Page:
Choosing Between a Sole Trader Or Limited Company: Which Is Right?
Choosing between a sole trader or a limited company requires some thought. It may not be immediately obvious which is the better choice for you.
There are pros and cons of running your business as a sole trader and a limited company owner. Sole traders have the most straightforward business operation in terms of setup and admin, but that doesn’t mean that this is necessarily the right path for you.
You should also think about how you can be tax-efficient with the income you expect to earn, especially in the early years. As a sole trader, you’ll need to pay income tax on any money made above the £12,500 personal allowance. You won’t have the choice to pay yourself a salary vs dividends, as you can as the director of a limited company.
As a limited company, you’ll be able to take home a salary of £8,632 (in 2021) without paying any national insurance or income tax. If your salary is less than £12,500, you will have to pay national insurance, but not tax. Paying yourself a combination of salary and dividends can help you be more tax-efficient, as dividends attract lower income tax rates than salary.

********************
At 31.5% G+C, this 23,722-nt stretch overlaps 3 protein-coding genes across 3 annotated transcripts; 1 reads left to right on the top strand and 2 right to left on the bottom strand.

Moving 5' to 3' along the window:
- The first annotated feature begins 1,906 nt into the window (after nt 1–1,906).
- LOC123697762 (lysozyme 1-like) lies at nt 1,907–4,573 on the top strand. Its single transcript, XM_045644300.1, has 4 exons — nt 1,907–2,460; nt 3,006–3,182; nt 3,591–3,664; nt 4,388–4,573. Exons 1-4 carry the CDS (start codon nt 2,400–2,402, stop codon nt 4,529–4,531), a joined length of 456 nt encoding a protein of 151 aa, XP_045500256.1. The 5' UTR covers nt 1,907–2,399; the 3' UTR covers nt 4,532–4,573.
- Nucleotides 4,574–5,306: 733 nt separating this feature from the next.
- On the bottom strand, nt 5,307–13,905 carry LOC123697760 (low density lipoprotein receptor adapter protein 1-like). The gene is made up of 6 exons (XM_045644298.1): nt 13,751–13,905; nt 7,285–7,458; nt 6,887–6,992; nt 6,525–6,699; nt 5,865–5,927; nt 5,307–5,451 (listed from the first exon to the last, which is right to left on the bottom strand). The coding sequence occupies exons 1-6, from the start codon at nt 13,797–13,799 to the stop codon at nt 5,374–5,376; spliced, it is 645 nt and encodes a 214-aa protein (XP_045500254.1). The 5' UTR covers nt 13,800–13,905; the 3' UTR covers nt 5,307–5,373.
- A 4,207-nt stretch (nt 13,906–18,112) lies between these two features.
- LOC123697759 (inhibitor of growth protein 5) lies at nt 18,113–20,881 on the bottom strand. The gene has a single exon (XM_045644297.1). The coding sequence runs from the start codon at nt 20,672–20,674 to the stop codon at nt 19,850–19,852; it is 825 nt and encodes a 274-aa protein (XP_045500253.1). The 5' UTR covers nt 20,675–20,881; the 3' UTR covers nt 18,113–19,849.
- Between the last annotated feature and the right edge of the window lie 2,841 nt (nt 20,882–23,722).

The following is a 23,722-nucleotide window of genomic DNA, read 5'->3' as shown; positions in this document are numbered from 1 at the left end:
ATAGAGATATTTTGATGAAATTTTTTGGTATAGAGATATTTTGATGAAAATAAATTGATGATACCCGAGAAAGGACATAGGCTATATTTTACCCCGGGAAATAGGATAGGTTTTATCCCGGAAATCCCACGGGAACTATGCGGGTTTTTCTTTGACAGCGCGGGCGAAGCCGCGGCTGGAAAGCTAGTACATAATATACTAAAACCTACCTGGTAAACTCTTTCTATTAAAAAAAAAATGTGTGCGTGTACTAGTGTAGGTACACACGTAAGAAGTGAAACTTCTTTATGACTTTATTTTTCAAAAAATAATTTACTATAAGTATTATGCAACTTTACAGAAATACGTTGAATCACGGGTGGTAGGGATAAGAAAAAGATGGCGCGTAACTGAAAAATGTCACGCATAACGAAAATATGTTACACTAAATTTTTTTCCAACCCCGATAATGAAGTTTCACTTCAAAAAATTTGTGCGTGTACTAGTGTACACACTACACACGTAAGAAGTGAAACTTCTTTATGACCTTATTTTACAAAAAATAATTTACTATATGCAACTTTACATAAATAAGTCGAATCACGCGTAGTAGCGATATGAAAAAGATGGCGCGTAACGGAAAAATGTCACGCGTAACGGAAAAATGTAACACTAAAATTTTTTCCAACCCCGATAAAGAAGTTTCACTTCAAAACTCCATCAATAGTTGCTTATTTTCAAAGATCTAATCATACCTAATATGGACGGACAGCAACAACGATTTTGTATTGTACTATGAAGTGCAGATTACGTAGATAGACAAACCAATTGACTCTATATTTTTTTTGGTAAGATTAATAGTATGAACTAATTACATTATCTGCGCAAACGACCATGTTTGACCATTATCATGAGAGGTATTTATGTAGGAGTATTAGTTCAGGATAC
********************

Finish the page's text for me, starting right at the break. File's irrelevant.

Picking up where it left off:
To recap, the difference between sole traders and limited companies comes down to liability. Limited companies have a limited liability business structure, meaning that their ownership is divided into equal shares. Sole traders, on the other hand, own and control their business entirely. As the sole company director, a sole trader is personally liable for making decisions for their company.
There is no right or wrong choice, but there may be better options for you, based on the company you plan to set up. Service-providing tradespeople who deal with individuals and families usually opt for sole trader status. Office-based businesses with multiple staff members, and businesses with plans to scale, are typically better suited to the limited company structure.